“Washington has taken actions over the past months, like the Goldman suit that seem designed to fracture the populace by pulling capital and power from the hands of some and putting it in the hands of others.”

    This guy is a financial wizard???? Hell, I must be the freaking Albert Einstein of Economics if this clown only figured this out in the “past months”!

    I agree with the proposition that he’s PO’d that he didn’t get the ROI that he expected for his role in the crash.

  6. Chinnubie says:

    Don’t you love how people like him put themselves first and “screw” what any leader is liable to do to the country, just make sure I get paid. I’m not disagreeing with wanting to make some money but, for cryin’-out-loud if you can’t see who a guy like Obama claims to be, you need to get your head checked. Or to think you’ll be safe by playing ball with these people, they want to redistribute the wealth, where do you think they are going to get the money to redistribute??

    • untrainable says:

      Obviously from the wealth of the poor, and OTHER rich people, but WE VOTED FOR HIM? WHAT GIVES?
      They knew he was a crook, they just didn’t realize that the buy-in for Cime Inc. was going to be so high. Just the word “betrayal” suggests a deal that has been broken.

  7. Reality Bytes says:

    Inglorious Bastards Aren’t They? Excerpts From Marketwatch

    Ask yourselves first what if the Tea Party grass roots drive raises more than these NeoCons (OK used the code word – but hey I love my Hebrew bro’s – heck I’m a bigger Zionist than they are any day!). Read down & you’ll get the idea what I mean.


    SAN FRANCISCO (MarketWatch) — The head of hedge-fund firm SAC Capital Advisors, Steve Cohen, held a strategy session earlier this week at his home to discuss how the Republican Party can win the midterm elections, industry publication AR magazine reported Friday.

    Attendees at the Tuesday evening meeting in Greenwich, Conn., included Paul Singer of Elliott Management; Daniel Senor of Rosemont Capital; and Bruce Kovner of Caxton Associates, the magazine said, citing an unidentified person familiar with the event.

    Hedge-fund managers donated more money to Democrats during the last presidential election, but the $1.8 trillion industry may be switching its allegiance to the Republican Party now, AR reported.

    SAC gave 93% of its 2010 election-cycle donations to Republicans through Aug. 1, the magazine said, citing data from the Center for Responsive Politics. During the 2008 election cycle, SAC gave 71% to Democrats.

    At the meeting on Tuesday evening at Cohen’s home, several GOP operatives discussed with large donors how best to deploy campaign contributions and other support so that Republican candidates can win in this year’s midterm elections, according to AR.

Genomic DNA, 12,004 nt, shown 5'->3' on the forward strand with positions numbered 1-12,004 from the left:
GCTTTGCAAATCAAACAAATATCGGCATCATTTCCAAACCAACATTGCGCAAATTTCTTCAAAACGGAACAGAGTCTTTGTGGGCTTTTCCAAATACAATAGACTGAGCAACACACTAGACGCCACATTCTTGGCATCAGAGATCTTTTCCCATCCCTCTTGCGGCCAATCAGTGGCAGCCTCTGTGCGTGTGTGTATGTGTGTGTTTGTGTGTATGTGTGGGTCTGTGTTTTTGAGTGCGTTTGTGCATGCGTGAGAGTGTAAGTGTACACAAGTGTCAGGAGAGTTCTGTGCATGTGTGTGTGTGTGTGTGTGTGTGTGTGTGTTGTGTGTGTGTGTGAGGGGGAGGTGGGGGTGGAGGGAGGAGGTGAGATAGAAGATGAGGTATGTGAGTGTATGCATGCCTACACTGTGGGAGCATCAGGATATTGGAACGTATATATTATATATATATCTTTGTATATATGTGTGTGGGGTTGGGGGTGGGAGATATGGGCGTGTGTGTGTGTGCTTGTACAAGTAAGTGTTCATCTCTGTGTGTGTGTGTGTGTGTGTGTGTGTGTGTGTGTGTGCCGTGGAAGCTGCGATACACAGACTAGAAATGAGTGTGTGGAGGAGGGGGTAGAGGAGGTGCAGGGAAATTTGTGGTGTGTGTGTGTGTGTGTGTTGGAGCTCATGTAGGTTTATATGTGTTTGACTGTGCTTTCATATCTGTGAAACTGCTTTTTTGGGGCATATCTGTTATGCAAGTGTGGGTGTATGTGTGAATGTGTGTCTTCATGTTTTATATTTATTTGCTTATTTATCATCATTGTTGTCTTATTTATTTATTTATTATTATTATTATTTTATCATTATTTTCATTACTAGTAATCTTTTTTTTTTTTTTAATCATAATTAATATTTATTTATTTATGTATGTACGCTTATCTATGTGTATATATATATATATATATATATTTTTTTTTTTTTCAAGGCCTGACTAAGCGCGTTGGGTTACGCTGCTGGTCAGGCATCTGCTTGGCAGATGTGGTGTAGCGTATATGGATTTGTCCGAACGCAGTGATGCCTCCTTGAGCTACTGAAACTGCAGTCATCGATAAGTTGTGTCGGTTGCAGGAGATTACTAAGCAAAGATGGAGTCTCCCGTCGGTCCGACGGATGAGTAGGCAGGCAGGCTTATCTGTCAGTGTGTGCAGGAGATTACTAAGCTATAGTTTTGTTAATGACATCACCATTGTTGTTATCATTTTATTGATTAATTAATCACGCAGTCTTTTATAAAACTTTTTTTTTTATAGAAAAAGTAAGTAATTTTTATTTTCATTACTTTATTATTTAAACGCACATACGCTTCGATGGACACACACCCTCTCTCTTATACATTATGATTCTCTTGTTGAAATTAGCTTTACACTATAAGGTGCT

In contrast to Cohen, Singer and Senor are longtime supporters of conservative causes, the magazine noted.

    Singer — head of Elliot Management, a $16 billion firm — is one of the largest contributors to the Republican Party from the hedge-fund industry. He was a major supporter of Rudy Giuliani’s 2008 presidential campaign. Singer also gave $1.5 million to the Progress for America Voter Fund, which advocated for policies of the George W. Bush administration.

    Still, Singer happens to be hosting a fund-raiser in support of gay marriage at his New York City home on Sept. 22, according to AR. Singer and Clarium Capital manager Peter Thiel will co-chair the $5,000-per-person event with Ken Mehlman, former head of the Bush-Cheney re-election campaign who recently announced he’s gay, the magazine said.

    Mary Cheney, daughter of former Vice President Dick Cheney, and Margaret Hoover, great-granddaughter of Herbert Hoover, will co-host the event, AR added.

    Elliott started out as a convertible-arbitrage fund, but after the 1987 market crash Singer’s focus shifted to distressed debt. This strategy involves buying bonds and other securities of troubled companies, then selling at a profit later when they either recover or reorganize in bankruptcy. See earlier story on Elliott.

    In an October 2009 letter to investors, Singer also knocked former Federal Reserve Chairman Alan Greenspan and the current chairman, Ben Bernanke, calling the U.S. central bank “an utter failure.”

    “‘Helicopter Ben’ Bernanke is now our albatross for another interminable period of time, during which we will be forced to listen to a man whose contribution to the amusement of the cackling class of the early 21st century is his fantastic insight that, if necessary, money can be simply printed and dropped from helicopters to prevent another depressionary deflation,” he wrote. Read more about the Fed and Bernanke at the Jackson Hole, Wyo., policy retreat.

    Senor, who co-founded Rosemont and used to work at private-equity firm Carlyle Group, served in Iraq as a senior adviser and chief spokesman for the U.S.-led Coalition Provisional Authority in 2003 and 2004.

    He also served as an aid to Central Command in Qatar and as a foreign-policy and communications adviser in the U.S. Senate, according to Rosemont’s Web site.

    Caxton’s Kovner, who drove a cab in New York City before getting hooked on commodities trading, was named to Alpha magazine’s hedge-fund hall of fame in 2008. (Alpha merged with Absolute Return magazine in the wake of the financial crisis, creating AR.)

    Alistair Barr is a reporter for MarketWatch in San Francisco.

  8. confucius says:

    Finally. A reason to like Obama.